Once an institution with affirmative action, UC eliminated race as a criterion in admissions for the fall class of 1998. This followed Proposi-tion 209, passed by the state in 1996, which prohibited any racial preference to be acknowledged in all state-funded agencies; and an earlier reso-lution passed by UC regents in 1995 -- Standing Policies 1 and 2. SP-1 and SP-2 banned the consideration of gender and race in university admissions and employment, respectively.
The university then saw enrollment of underrepresented students plummet at all campuses, including UC Davis. "We haven't made up the ground yet," Marsh said.
Since then, she said, the university has enacted a number of strategies to enhance preparation of students from low-income and educationally disadvantaged backgrounds. These efforts include expanded outreach to students and educational partnerships with K-12 schools, expansion of admissions criteria that the university employs to define academic achievement, guaranteeing admission to the top 4 percent of graduates from every high school, implementing a system to comprehensively review applications from all eligible students, and enhanced outreach to community college students.
This fall, Marsh said, UC will establish a dual admissions program that will allow another path to UC by offering admissions both to a UC campus and a community college for those high school students on the path to UC eligibility, "but not quite there," Marsh said.
Community colleges are often more reflective of the ethnic diversity of the state, and with additional support and encouragement more of these students may be likely to enroll at UC, she said. Applications, she noted, represent those who applied for admission, whereas enrollees are those who earned and accepted admission offers. In 1995, 16.1 percent of UC Davis' freshman class applications came from underrepresented students. That number dipped to 13.4 percent by 1999, but rose to 15.4 percent by 2002.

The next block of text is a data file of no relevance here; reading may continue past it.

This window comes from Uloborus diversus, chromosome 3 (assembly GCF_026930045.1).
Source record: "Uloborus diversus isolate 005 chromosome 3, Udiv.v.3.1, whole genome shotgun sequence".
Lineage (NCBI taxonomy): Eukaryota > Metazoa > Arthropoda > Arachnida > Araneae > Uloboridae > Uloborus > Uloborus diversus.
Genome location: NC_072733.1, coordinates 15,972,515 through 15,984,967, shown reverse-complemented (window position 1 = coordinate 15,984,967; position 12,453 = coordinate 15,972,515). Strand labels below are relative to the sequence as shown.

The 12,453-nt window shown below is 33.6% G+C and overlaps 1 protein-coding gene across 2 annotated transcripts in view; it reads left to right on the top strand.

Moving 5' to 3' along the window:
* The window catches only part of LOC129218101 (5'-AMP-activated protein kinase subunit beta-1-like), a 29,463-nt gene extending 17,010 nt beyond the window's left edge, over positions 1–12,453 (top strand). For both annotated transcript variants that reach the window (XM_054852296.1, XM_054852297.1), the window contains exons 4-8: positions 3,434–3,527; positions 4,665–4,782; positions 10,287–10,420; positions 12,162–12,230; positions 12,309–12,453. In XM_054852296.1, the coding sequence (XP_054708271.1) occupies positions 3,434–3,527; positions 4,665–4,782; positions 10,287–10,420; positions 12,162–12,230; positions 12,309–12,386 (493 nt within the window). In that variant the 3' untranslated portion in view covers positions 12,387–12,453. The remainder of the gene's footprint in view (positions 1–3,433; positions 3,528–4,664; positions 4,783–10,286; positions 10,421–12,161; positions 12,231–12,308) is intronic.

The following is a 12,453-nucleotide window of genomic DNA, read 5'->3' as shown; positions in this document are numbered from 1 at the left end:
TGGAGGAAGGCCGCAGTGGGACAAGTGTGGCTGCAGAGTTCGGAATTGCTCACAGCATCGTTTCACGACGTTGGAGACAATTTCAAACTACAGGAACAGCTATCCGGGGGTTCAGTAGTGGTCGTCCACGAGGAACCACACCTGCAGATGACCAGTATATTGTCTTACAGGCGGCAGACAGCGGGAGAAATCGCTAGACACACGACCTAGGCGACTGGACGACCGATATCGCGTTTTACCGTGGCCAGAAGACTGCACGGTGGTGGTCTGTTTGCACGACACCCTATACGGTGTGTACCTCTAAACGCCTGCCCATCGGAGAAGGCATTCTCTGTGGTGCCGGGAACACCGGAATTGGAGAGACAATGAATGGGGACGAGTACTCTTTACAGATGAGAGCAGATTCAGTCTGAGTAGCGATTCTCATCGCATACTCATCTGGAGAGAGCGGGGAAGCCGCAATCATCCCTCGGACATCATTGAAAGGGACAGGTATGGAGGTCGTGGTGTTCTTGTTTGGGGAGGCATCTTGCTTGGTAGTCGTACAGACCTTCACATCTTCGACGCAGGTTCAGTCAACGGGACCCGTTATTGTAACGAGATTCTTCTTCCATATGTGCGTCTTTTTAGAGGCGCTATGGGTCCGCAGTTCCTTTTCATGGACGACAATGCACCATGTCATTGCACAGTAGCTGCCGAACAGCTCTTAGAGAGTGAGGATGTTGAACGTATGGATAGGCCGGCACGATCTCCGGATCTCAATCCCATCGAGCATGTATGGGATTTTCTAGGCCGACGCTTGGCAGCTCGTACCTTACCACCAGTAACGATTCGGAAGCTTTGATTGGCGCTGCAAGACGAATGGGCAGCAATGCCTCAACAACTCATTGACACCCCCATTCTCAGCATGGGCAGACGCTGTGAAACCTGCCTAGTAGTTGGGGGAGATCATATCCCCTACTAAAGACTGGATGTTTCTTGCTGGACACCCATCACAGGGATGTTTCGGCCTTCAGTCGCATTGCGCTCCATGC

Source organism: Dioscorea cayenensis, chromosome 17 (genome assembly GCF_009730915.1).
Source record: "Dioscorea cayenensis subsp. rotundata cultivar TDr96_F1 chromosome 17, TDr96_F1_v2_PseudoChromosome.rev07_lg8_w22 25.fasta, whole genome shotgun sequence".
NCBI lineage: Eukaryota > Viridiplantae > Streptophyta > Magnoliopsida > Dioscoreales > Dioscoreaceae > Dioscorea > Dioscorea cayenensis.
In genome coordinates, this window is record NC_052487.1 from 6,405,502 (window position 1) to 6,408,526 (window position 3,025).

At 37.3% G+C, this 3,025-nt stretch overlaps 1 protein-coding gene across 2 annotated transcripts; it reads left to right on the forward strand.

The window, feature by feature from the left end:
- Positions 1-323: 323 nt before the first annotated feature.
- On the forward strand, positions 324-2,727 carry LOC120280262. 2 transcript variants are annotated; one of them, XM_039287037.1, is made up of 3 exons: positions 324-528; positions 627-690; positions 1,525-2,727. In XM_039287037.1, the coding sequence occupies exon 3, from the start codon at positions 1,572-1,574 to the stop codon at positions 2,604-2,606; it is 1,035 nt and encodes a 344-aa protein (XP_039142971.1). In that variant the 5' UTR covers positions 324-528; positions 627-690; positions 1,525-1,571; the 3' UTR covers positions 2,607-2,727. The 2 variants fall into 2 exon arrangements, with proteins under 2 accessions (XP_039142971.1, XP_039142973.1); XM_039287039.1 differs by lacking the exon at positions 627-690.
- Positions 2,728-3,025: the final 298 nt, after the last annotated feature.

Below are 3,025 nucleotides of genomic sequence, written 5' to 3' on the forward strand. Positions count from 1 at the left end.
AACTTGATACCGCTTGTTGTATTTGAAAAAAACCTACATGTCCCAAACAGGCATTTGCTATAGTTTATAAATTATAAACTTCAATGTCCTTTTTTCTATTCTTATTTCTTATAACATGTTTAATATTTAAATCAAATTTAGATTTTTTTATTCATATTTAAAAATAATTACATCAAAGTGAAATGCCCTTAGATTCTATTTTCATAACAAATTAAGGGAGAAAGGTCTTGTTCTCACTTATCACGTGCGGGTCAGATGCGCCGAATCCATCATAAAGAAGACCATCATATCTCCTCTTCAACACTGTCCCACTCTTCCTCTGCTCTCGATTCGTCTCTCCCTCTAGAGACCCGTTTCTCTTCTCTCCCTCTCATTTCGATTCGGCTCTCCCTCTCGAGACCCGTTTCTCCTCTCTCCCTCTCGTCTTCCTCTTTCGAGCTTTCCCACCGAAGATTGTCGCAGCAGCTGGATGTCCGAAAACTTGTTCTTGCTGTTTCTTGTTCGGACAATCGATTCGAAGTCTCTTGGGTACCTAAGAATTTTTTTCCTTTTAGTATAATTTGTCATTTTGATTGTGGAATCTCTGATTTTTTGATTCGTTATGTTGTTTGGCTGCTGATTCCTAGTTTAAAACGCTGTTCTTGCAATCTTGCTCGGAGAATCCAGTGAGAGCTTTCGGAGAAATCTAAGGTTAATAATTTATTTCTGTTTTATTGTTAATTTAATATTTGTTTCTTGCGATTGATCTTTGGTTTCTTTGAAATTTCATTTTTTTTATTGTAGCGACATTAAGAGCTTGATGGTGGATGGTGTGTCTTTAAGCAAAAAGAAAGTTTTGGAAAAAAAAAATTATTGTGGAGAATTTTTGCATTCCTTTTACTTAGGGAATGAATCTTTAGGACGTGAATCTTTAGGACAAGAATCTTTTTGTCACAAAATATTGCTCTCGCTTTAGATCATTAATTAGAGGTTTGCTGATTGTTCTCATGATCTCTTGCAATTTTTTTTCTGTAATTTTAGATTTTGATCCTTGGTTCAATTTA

Marsh said applications for those students for fall 2003 admissions are 16.2 percent and "finally returning to the 1995 level." However, enrolled underrepresented minorities fell from 17.9 percent in 1995 to 12.1 percent in 2002. It is too soon to provide figures for fall 2003 enrollments, she said, though preliminary estimates show gains for some of the groups.
Concern about trends
Up-and-down trends are why Adela De la Torre, director and professor of Chicana/o stud-ies, is concerned about the potential effect of the Supreme Court ruling on Michigan policy.
"I'm not as optimistic as others," she said. "One of the big problems is that we have already seen an adverse impact on admissions for underrepresented students. Some may interpret the court's ruling in a way that gives them impetus to challenge the types of outreach programs that UC has developed in recent years. While these are not explicitly targeting minority students, one might argue that they are doing so, in effect."